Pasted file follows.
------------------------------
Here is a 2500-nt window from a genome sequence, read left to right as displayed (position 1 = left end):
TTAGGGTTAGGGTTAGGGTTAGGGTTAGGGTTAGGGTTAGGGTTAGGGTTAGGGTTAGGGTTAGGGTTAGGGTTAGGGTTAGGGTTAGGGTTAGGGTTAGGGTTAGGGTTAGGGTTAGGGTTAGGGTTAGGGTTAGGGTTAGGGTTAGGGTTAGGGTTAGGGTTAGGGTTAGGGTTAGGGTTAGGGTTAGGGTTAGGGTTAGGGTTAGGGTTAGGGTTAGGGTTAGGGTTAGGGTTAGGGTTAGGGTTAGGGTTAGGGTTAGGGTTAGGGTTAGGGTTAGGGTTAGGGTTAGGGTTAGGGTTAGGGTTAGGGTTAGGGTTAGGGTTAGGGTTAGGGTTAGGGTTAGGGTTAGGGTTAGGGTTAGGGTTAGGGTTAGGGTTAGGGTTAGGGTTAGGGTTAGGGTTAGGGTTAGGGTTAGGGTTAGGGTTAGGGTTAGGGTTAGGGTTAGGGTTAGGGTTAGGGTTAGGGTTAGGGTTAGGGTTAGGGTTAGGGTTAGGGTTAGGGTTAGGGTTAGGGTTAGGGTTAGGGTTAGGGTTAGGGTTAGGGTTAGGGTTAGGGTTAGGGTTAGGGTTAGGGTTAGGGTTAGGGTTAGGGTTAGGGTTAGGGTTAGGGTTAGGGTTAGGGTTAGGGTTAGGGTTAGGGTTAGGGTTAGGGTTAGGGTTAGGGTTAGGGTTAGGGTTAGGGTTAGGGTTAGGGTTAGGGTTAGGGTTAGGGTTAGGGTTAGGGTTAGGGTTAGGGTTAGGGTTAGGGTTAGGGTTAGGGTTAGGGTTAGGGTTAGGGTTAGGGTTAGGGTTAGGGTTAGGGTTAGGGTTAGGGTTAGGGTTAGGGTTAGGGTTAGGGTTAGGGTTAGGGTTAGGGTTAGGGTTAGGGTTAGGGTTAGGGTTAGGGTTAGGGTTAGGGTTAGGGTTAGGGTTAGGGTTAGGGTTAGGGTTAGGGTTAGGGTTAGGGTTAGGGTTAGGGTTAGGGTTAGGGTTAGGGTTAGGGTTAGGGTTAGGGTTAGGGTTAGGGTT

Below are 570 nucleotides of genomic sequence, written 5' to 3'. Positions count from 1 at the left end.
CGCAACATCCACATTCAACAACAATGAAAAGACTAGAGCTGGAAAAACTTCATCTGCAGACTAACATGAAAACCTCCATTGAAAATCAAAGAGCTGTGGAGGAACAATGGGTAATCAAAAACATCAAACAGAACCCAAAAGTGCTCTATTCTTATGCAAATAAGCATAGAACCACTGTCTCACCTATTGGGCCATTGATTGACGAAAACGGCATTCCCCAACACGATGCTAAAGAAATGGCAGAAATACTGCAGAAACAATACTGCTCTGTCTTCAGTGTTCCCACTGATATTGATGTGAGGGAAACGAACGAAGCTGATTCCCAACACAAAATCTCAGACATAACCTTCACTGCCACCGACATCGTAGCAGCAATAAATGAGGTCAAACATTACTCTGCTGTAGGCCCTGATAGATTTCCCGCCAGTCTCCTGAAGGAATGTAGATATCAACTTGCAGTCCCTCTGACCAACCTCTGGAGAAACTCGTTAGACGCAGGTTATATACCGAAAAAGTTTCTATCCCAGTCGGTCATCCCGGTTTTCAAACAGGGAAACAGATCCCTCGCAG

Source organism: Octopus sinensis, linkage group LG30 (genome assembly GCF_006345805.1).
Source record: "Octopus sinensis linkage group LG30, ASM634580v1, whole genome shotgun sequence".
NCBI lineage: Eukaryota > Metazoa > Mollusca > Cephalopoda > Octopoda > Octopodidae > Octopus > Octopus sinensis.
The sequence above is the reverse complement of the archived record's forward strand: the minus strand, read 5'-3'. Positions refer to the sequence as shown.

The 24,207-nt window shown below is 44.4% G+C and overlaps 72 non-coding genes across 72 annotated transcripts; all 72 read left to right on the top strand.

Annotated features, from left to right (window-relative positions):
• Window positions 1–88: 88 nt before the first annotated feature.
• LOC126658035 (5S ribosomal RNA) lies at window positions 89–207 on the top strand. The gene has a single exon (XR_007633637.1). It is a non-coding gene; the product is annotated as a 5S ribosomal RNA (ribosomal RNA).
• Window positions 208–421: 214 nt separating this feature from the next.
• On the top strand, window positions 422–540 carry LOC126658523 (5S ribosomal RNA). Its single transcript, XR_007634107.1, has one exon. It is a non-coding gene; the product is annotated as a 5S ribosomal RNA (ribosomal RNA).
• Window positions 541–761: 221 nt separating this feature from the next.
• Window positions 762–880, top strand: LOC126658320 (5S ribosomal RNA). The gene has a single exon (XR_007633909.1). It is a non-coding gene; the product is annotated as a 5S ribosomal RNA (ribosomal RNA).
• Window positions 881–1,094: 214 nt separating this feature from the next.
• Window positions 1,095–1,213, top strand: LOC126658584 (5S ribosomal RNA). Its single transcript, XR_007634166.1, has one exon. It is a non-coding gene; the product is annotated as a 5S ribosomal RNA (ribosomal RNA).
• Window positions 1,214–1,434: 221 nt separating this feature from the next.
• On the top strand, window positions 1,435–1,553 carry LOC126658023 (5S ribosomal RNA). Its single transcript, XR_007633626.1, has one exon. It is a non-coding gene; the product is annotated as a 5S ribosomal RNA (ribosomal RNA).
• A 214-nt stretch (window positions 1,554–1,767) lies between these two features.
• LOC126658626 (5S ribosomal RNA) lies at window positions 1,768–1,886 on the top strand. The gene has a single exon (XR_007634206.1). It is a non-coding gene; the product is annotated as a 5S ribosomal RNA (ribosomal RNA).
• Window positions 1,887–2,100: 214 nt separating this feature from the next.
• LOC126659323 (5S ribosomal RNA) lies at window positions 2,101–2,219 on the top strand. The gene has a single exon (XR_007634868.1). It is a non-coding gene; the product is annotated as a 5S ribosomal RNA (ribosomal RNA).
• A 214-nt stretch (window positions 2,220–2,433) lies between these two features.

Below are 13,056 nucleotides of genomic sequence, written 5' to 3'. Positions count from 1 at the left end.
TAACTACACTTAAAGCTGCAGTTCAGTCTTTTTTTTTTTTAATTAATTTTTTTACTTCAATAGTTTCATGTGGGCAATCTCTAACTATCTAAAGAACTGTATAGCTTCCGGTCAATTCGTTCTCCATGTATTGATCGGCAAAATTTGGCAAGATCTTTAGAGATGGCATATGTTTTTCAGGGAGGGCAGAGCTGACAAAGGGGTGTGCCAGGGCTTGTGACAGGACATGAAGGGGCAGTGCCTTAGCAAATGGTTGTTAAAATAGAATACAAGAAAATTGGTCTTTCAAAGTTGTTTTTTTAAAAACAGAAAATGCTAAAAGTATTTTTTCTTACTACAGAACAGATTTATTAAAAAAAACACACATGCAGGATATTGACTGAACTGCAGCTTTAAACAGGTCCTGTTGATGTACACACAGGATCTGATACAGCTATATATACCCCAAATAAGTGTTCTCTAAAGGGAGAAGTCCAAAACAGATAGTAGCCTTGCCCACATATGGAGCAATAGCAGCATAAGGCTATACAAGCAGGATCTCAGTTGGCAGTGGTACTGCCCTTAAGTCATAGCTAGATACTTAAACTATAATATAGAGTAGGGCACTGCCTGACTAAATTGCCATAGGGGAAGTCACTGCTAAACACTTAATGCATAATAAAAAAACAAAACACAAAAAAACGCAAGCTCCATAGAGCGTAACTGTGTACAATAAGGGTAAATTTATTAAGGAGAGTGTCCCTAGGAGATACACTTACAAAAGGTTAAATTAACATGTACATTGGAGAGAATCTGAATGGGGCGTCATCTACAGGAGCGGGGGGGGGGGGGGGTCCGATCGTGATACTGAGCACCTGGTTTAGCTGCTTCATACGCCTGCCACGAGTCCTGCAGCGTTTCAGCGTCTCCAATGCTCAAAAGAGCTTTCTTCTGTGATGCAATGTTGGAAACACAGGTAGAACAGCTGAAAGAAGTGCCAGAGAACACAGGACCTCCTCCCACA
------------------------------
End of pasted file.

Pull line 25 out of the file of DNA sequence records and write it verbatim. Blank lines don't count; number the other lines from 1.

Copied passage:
• A 214-nt stretch (window positions 2,220–2,433) lies between these two features.